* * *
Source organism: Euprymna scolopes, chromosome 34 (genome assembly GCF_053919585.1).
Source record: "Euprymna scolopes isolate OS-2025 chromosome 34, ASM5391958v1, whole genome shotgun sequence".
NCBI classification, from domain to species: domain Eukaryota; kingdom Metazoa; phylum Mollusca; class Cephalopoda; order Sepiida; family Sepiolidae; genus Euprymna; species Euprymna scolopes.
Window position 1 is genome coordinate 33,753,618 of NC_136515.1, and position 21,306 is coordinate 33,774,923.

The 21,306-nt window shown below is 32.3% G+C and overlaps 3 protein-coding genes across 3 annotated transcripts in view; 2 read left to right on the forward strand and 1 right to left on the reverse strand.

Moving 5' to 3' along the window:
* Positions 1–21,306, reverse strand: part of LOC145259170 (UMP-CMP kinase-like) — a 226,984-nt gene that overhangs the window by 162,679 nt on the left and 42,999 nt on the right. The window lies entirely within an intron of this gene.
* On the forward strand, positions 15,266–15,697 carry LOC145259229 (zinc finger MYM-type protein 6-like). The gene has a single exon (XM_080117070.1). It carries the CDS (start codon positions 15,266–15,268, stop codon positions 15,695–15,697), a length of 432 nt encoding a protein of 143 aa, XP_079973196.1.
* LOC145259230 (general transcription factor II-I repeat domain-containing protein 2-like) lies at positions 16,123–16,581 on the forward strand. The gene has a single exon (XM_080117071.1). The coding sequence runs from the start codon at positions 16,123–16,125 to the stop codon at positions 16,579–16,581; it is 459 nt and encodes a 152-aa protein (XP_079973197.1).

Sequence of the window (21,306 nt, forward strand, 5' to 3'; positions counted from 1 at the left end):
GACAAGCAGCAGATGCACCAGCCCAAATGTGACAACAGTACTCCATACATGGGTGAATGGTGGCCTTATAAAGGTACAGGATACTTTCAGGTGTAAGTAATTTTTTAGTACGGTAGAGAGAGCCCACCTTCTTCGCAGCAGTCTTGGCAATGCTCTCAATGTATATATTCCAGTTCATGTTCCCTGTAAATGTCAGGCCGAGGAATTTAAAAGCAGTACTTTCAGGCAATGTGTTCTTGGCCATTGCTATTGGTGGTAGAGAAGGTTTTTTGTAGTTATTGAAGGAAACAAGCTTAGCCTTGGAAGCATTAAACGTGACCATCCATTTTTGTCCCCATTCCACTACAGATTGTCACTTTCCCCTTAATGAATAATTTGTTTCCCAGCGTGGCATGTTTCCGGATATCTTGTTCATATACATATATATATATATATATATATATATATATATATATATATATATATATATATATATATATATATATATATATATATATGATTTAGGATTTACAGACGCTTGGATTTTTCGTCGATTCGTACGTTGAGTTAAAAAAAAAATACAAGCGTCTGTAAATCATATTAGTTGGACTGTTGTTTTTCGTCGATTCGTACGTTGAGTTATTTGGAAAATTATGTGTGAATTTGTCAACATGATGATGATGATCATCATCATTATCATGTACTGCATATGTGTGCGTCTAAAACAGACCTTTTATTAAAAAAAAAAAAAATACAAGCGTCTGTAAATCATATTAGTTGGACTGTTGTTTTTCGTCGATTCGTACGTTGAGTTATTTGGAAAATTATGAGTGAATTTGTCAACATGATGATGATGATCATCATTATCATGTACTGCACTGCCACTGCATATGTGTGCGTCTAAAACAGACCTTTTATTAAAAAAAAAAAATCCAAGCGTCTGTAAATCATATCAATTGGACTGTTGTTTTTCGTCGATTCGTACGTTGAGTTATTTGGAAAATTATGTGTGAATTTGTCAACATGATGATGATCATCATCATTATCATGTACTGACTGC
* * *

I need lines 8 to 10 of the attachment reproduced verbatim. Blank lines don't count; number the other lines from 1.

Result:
* On the forward strand, positions 15,266–15,697 carry LOC145259229 (zinc finger MYM-type protein 6-like). The gene has a single exon (XM_080117070.1). It carries the CDS (start codon positions 15,266–15,268, stop codon positions 15,695–15,697), a length of 432 nt encoding a protein of 143 aa, XP_079973196.1.
* LOC145259230 (general transcription factor II-I repeat domain-containing protein 2-like) lies at positions 16,123–16,581 on the forward strand. The gene has a single exon (XM_080117071.1). The coding sequence runs from the start codon at positions 16,123–16,125 to the stop codon at positions 16,579–16,581; it is 459 nt and encodes a 152-aa protein (XP_079973197.1).

Sequence of the window (21,306 nt, forward strand, 5' to 3'; positions counted from 1 at the left end):